Film: X2: X-Men United

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Film:

X2: X-Men United

Series: Part 2 of The X-Men trilogy
Director: Bryan Singer
Honors:
Genres:
Distributor: 20th Century Fox

The evolution continues in this “exhilarating thrill ride” (Seattle Post-Intelligencer) that features the extraordinary original X-Men—along with amazing new mutants possessing fantastic powers that have to be seen to be believed. In the wake of a shocking attack on the President, the X-Men face their most dangerous mission ever. They must stand united with their deadliest enemies to combat a menace that threatens every mutant on the planet. But could this new alliance backfire and annihilate the human race? Patrick Stewart, Ian McKellen, Hugh Jackman, Hale Berry, Famke Janssen and Rebecca Romijn-Stamos star in this breathtaking, action-packed spectacle that “may be the best superhero movie yet made!” (San Francisco Examiner)

Reviews

Amazon.com

X2 does a fine job of picking up where X-Men left off, giving fans more of what they liked the first time around. Under the serious-minded custody of returning director Bryan Singer, the second film of this Marvel comics franchise ups the ante on Professor Xavier (Patrick Stewart) and the superhero mutants from the first film, pitting them against a mutant-hating scientist (Brian Cox) who’s determined to wipe out the mutant race by tricking Xavier into abusing his telepathic powers. More a series of spectacles than a truly satisfying thriller, X2 introduces new mutant allies while giving each of the X-Men alumni—notably the temporarily helpful Magneto (Ian McKellen)—their own time in the spotlight. Well aware of the parallels between “mutantism” and virulent intolerance in the real world, Singer lends real gravity to the proceedings, injecting dramatic urgency into a continuing franchise that, in lesser hands, might’ve grown patently absurd. —Jeff Shannon

Barnes and Noble

This spectacular sequel to X-Men outdoes its predecessor in virtually every way, presenting viewers with a dizzying array of thrills while further developing previously established characters, introducing new ones, and setting the stage for an explosive conflict to come. Threatened in the first film with genocide, the mutants and their advocates—unofficially led by Dr. Charles Xavier (Patrick Stewart)—find their right to privacy threatened by the newly proposed Mutant Registration Act, which enemies like General William Stryker (Brian Cox) hope to use as a means of tracking and eventually eliminating them. The noble Xavier and his team of X-Men still labor against evil, while the sinister Magneto (Ian McKellen)—although imprisoned—remains bent on subjecting humanity to mutant control. It wouldn’t be easy for any director to do justice to this film’s multiplicity of characters, relationships, and subplots, but director Bryan Singer is growing into the challenge: He hurls the viewer headlong into the narrative, which zips along at breakneck speed and pauses only to introduce such new characters as Pyro (Aaron Stanford) and Iceman (Shawn Ashmore), who falls for the beautiful but deadly Rogue (Anna Paquin). Halle Berry, returning as the weather-controlling Storm, doesn’t get as much footage as she probably deserves; nor does James Marsden as Cyclops or Rebecca Romijn-Stamos as Mystique. But Famke Janssen’s Jean Grey is showcased and plays a pivotal role in the proceedings, while Alan Cumming has a showy supporting part as the Scripture-quoting Nightcrawler. Judged on the basis of eye-popping special effects and spectacular action sequences, X2 would be an eminently worthwhile sequel, but the emphasis on characterization and underlying plea for tolerance make it more than a typical popcorn movie. As comic-book movies go, this one is, well, X-cellent in every way. Ed Hulse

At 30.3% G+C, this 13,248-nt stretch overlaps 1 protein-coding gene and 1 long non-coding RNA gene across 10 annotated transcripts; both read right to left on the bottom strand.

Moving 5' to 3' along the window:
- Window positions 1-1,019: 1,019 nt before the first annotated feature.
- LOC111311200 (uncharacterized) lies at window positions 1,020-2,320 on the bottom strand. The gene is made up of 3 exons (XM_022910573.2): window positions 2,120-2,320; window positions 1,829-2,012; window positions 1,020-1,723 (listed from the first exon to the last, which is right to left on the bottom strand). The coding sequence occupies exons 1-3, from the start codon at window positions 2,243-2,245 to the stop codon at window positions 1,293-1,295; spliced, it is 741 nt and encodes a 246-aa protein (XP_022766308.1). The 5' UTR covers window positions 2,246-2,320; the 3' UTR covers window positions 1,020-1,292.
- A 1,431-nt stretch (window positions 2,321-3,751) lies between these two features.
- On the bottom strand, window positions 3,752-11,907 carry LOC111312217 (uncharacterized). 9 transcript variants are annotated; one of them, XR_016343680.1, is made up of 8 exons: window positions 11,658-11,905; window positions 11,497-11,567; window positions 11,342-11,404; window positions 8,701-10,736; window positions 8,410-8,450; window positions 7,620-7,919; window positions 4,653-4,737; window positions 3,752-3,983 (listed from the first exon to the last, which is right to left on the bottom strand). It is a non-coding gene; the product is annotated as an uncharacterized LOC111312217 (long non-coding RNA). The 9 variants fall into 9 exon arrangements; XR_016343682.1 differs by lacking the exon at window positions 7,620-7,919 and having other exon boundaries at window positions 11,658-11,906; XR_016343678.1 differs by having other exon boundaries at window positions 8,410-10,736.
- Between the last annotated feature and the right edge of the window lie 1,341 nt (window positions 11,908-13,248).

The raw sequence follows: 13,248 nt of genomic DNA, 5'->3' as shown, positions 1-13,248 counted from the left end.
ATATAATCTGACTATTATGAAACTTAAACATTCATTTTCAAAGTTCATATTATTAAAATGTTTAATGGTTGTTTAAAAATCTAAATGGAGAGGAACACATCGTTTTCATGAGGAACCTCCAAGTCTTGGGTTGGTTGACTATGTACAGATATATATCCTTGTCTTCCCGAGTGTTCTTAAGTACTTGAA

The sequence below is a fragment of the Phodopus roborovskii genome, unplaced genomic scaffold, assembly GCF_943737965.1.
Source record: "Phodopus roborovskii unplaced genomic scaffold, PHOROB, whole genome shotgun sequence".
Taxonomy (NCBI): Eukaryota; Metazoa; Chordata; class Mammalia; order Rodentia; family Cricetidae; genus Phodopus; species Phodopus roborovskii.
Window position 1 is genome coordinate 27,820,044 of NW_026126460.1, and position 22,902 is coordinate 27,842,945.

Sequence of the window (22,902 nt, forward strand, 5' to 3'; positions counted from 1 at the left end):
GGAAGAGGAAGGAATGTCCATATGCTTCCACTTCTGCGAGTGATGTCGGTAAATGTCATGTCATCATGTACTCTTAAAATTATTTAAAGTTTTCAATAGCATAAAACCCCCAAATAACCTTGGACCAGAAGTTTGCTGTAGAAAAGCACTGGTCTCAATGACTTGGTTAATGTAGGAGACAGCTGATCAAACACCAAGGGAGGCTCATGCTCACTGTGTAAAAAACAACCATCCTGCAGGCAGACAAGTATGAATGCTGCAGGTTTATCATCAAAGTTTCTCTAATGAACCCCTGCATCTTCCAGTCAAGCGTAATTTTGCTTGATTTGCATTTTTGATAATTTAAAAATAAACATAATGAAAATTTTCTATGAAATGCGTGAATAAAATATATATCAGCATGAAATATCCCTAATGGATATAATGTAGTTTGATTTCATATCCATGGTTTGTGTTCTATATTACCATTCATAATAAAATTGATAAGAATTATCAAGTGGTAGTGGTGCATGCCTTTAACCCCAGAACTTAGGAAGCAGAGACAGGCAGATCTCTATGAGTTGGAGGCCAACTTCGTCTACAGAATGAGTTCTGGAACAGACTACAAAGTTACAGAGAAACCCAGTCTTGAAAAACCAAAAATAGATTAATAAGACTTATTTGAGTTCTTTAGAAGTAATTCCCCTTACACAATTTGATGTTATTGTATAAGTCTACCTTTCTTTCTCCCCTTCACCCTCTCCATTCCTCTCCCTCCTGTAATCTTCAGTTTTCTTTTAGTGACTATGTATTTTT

Related Works

Album:X2: X-Men United: Original Motion Picture Score

X2: X-Men United: Original Motion Picture Score

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